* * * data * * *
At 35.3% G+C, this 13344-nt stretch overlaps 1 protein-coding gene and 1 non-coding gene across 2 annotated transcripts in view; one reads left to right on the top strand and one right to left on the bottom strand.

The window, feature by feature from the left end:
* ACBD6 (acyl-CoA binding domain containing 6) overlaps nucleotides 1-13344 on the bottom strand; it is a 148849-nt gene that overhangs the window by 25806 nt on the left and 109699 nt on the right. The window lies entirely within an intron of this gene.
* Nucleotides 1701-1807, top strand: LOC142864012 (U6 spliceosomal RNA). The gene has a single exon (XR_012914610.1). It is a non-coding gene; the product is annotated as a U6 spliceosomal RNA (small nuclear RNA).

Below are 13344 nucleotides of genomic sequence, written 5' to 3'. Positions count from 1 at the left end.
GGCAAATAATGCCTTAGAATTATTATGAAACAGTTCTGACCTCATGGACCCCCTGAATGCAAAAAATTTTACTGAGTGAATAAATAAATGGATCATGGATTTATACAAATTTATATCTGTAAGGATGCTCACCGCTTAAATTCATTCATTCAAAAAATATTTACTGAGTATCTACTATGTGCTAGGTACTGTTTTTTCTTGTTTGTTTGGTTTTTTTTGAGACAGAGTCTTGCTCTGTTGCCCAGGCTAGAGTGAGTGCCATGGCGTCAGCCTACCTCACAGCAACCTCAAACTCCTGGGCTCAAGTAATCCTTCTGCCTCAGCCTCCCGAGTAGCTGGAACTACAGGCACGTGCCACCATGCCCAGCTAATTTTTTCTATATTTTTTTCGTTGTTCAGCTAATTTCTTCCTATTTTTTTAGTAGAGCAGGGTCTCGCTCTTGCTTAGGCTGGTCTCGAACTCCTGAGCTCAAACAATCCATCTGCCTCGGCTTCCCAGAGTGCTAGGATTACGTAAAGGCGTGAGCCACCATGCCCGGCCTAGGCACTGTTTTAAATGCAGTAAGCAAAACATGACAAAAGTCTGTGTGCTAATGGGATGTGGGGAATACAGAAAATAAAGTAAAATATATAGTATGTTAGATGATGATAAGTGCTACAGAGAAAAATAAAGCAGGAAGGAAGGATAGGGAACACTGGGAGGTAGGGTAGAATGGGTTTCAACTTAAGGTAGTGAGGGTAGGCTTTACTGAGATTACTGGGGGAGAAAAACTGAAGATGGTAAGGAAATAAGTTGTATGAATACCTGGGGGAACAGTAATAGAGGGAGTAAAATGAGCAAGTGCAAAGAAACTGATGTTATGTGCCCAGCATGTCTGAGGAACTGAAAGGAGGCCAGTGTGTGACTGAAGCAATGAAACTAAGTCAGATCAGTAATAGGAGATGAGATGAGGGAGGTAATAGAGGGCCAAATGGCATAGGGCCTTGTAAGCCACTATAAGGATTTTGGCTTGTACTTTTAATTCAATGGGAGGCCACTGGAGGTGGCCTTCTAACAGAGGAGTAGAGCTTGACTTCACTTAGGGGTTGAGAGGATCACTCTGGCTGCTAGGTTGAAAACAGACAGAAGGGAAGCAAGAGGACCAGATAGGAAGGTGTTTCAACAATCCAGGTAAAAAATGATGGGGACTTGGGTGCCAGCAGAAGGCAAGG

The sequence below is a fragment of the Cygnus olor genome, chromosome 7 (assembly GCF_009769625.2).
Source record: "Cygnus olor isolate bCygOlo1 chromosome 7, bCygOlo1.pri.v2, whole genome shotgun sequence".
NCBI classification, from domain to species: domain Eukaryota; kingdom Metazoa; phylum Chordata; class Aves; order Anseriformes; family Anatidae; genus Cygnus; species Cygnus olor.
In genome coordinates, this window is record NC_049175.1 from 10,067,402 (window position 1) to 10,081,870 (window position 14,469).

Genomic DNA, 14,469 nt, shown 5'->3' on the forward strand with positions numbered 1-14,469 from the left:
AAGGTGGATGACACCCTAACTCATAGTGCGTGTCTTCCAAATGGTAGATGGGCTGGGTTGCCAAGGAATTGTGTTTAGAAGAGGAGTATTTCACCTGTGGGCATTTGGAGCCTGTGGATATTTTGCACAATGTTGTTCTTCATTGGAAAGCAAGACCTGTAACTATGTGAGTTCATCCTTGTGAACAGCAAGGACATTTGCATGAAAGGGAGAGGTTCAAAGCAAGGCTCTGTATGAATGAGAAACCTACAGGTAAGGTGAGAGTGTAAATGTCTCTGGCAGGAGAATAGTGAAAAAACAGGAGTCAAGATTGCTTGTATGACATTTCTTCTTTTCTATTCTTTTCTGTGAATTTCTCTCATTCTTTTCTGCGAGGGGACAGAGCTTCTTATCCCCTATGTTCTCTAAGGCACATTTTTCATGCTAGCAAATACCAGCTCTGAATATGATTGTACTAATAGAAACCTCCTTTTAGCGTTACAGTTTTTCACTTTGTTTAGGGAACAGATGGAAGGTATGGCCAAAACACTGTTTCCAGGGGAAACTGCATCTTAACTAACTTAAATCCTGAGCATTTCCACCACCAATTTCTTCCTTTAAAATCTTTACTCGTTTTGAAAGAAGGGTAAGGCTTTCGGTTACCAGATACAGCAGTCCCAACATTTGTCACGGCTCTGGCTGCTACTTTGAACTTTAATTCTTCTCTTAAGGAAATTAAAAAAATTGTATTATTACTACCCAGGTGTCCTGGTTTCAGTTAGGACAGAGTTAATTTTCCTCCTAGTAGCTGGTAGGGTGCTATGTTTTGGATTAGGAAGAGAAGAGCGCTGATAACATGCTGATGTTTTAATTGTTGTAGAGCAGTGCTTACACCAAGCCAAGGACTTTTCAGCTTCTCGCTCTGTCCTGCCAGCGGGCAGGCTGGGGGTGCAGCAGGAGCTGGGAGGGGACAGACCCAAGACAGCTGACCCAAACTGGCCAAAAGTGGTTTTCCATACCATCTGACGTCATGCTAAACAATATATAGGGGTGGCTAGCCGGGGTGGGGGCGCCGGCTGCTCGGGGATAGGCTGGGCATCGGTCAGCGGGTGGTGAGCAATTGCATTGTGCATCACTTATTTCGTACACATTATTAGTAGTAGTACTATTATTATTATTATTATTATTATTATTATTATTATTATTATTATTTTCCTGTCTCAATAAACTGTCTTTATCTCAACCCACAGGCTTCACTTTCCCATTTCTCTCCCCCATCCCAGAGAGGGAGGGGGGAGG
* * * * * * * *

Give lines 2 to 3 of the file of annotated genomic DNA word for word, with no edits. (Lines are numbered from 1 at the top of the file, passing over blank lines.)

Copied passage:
The window, feature by feature from the left end:
* ACBD6 (acyl-CoA binding domain containing 6) overlaps nucleotides 1-13344 on the bottom strand; it is a 148849-nt gene that overhangs the window by 25806 nt on the left and 109699 nt on the right. The window lies entirely within an intron of this gene.